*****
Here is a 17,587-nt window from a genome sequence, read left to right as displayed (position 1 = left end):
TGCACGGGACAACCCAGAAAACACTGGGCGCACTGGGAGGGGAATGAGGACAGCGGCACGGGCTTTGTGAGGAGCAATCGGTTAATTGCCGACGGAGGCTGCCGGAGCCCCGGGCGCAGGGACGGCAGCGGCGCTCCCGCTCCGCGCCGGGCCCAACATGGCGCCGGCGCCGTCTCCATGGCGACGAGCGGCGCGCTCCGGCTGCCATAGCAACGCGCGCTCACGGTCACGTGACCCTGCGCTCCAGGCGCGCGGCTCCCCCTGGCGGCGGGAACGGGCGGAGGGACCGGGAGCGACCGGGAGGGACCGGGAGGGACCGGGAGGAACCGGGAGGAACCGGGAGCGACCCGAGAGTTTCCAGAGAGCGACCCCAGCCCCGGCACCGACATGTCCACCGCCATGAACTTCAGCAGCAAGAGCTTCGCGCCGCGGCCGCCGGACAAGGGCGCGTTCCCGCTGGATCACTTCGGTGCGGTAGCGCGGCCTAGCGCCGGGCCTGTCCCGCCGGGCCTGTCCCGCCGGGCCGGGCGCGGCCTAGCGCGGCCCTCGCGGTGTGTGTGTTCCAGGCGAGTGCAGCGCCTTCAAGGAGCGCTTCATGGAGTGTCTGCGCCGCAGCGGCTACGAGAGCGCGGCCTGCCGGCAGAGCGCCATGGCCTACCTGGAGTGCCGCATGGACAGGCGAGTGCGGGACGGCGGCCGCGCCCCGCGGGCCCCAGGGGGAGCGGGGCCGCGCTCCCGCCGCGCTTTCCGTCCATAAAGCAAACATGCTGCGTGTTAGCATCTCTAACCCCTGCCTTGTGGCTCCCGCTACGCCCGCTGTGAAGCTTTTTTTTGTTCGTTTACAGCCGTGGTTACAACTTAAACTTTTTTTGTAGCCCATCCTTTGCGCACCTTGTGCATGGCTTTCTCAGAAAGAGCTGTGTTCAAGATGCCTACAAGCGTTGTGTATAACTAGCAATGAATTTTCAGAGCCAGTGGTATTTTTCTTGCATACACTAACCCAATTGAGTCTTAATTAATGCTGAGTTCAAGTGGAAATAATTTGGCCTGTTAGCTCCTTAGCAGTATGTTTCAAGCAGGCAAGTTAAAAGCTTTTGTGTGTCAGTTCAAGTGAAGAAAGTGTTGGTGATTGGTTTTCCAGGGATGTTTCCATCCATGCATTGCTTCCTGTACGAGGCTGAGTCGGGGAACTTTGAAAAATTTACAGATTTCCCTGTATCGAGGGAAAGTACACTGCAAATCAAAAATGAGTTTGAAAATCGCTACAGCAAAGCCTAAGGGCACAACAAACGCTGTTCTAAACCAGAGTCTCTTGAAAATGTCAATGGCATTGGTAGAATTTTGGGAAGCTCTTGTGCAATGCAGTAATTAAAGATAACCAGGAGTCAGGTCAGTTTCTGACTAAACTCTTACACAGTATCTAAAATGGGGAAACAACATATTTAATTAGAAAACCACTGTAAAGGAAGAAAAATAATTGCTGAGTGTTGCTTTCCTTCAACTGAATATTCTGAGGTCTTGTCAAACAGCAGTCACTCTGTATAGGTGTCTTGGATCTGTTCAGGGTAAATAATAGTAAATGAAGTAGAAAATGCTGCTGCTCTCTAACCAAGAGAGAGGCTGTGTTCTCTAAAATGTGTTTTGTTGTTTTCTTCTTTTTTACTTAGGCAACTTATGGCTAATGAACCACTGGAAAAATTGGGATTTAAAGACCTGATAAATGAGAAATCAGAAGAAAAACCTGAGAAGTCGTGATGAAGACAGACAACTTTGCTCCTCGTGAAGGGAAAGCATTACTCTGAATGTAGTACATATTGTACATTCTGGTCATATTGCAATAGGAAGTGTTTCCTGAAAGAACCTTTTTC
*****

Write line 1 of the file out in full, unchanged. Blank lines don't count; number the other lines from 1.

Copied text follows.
Here is a 17,587-nt window from a genome sequence, read left to right as displayed (position 1 = left end):